Kevin Tebbit

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Sir Kevin Tebbit. Credit: King's College London

Sir Kevin Tebbit is a former UK permanent under-secretary at the UK Ministry of Defence (1998-2005) and a former director at GCHQ, the government's secret listening post at Cheltenham.

He retired from the civil service in 2005. Eighteen months later he was appointed chairman of Italian army giant Finmeccanica, a position he held from July 2007 until 2012.

Tebbit is now UK executive vice president for defence and government at AECOM Corporation[1] and senior independent director at Smiths Group.

Permanent Secretary at the MOD

Tebbit was appointed permanent under-secretary at the Ministry of Defence (MOD) in July 1998[2] after brief stint as head of GCHQ from January to July 1998.[3]

During his MOD tenure he testified to the Hutton Inquiry on 20 August 2003.[4] He retired from the civil service in November 2005.[5]

He was also chairman of the Defence Advisory Group at the UKTI Defence and Security Organisation.


Through the revolving door

Since leaving the civil service Tebbit has moved into several defence-related roles. These include:

  • Finmeccanica UK - Chairman, July 2007-2012.[6] Unconditionally approved by ACOBA.[7]
  • Smiths Group - Senior Independent director since June 2006 [8]. Approved by ACOBA "subject to the condition that, for 12 months from his last day of service, he should not become personally involved in lobbying UK Ministers or officials on behalf of Smiths"[7]
  • Executive Vice President (Defence and Government) for AECOM Corporation. [9]

Controversy over AgustaWestland contract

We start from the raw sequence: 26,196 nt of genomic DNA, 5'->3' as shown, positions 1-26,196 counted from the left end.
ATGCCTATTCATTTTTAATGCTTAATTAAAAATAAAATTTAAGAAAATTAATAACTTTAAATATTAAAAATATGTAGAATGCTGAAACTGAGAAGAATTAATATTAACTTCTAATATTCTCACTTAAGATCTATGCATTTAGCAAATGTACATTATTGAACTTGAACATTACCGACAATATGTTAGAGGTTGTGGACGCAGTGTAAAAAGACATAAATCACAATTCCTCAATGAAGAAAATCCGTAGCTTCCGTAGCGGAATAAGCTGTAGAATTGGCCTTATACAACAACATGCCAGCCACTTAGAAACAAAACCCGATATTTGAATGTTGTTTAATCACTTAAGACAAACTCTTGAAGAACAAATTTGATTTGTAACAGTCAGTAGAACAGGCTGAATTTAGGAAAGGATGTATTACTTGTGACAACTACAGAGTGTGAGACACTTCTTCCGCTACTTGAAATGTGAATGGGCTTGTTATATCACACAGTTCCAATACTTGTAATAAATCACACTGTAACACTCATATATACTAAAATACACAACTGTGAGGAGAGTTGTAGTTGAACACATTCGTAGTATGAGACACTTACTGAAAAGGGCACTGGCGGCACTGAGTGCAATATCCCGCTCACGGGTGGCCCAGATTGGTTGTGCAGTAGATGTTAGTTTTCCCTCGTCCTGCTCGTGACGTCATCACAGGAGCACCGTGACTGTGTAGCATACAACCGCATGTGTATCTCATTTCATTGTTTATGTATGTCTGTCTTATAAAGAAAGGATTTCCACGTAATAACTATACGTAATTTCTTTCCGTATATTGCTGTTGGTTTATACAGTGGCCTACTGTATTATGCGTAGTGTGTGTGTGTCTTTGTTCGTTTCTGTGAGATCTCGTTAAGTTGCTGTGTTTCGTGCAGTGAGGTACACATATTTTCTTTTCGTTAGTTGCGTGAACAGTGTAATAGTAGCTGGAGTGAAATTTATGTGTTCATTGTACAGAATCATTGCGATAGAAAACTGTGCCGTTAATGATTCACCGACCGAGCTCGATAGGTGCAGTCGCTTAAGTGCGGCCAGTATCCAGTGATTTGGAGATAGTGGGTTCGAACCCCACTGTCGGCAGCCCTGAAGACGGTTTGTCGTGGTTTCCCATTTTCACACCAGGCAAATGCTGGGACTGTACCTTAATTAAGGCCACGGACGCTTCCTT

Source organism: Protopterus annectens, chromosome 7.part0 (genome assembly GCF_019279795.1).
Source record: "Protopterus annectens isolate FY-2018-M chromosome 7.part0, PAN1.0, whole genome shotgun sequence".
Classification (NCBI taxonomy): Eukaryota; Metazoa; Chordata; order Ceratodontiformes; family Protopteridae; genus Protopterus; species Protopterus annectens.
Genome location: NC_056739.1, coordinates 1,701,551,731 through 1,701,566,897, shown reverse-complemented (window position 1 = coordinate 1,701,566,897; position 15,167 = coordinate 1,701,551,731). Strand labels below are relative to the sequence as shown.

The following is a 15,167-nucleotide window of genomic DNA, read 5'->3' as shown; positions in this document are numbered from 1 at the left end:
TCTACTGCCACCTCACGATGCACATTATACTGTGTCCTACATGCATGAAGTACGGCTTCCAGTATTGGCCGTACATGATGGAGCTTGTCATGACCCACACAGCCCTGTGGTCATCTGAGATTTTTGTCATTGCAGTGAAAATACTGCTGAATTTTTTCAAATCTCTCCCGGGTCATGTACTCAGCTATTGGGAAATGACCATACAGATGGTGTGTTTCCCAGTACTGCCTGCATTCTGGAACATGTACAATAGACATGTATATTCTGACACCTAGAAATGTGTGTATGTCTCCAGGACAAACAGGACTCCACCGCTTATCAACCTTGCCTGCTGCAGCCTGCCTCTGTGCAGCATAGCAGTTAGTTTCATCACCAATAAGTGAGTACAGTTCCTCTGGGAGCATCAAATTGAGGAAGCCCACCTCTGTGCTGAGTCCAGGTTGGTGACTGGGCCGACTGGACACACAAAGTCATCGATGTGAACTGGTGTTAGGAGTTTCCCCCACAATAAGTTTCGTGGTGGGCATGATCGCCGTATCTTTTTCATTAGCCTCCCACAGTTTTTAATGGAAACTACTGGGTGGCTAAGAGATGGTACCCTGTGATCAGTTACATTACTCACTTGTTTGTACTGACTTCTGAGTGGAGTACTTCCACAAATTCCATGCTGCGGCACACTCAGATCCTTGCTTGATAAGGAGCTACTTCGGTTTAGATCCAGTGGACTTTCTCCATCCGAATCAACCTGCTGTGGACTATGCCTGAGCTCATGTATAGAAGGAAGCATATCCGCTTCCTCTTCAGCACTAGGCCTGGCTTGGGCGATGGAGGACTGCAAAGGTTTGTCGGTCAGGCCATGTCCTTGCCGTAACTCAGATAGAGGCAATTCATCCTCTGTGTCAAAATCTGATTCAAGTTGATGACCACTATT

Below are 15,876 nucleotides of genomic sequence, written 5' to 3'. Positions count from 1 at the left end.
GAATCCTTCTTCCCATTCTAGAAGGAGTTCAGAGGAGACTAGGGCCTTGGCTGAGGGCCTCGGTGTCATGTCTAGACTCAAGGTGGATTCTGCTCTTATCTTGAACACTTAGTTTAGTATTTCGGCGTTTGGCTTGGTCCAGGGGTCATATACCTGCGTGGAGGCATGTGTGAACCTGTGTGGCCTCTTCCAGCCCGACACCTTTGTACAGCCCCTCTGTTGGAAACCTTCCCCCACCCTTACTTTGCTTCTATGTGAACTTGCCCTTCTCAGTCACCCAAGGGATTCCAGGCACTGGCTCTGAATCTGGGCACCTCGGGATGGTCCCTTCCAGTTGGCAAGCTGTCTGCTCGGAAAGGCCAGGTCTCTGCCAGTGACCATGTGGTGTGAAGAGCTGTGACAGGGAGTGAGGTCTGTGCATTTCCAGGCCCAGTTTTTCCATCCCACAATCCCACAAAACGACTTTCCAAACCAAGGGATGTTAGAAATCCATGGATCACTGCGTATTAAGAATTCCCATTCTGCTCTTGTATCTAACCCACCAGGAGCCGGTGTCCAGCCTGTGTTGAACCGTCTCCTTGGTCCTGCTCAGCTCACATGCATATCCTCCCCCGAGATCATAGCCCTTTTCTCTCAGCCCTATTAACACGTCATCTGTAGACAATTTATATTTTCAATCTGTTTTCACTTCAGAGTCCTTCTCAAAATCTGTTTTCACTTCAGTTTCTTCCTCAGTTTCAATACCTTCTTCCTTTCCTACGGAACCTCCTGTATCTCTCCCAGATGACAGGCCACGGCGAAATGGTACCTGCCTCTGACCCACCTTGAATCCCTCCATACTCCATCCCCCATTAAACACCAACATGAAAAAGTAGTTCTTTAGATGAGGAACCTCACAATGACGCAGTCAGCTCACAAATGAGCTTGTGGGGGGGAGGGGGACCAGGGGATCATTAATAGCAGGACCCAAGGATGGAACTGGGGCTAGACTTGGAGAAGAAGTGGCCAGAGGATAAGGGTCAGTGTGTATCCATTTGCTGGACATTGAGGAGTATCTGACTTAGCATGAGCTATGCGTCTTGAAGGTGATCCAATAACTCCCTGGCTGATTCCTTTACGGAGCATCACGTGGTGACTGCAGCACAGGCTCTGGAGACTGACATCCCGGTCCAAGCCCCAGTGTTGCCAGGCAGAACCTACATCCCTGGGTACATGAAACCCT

Revolving Door.jpg This article is part of the Revolving Door project of Spinwatch.

Sir Kevin Tebbit was employed at the MoD during negotiations that led to a £1 billion procurement contract secured by Finmeccanica’s subsidiary Agusta Westland to build 70 Future Lynx helicopters to be deployed in Afghanistan. The helicopter contract was seen as absolutely vital to Augusta Westland. Documents released under the UK's freedom of information (FOI) rules show that in July 2005 the company 'had a very limited order book and were very dependent on Future Lynx'. Exactly why and how Agusta Westland won the contract, which was signed in June 2006, has been heavily criticised ever since by politicians and military experts.

Tebbit's role in this is controversial. He was permanent under-secretary at MOD from 1998 to November 2005, according to official records. He then moved into a senior executive role at Finmeccanica UK in July 2007. Although there are no documents showing Tebbit had direct control over the helicopter contract, the key decision-making happened on his watch. The government, under FOI laws, has admitted it had meetings with Agusta Westland in May 2004 and January 2005. However, it refused to release the minutes of these meetings to Spinwatch, citing commercial confidentiality.

Tebbit was quick to exploit his contacts since leaving the MOD. Just after the year-long rule that banned him from directly lobbying ministers on Finmeccanica's behalf had expired in July 2007, Tebbit wrote to the then secretary of state for defence, Des Browne to say “how much I am looking forward to working with you in my new capacity.” The letter went on to say: “I shall be based at Finmeccanica’s London HQ with the objective of strengthening the Group’s position in the UK, as well as internationally”.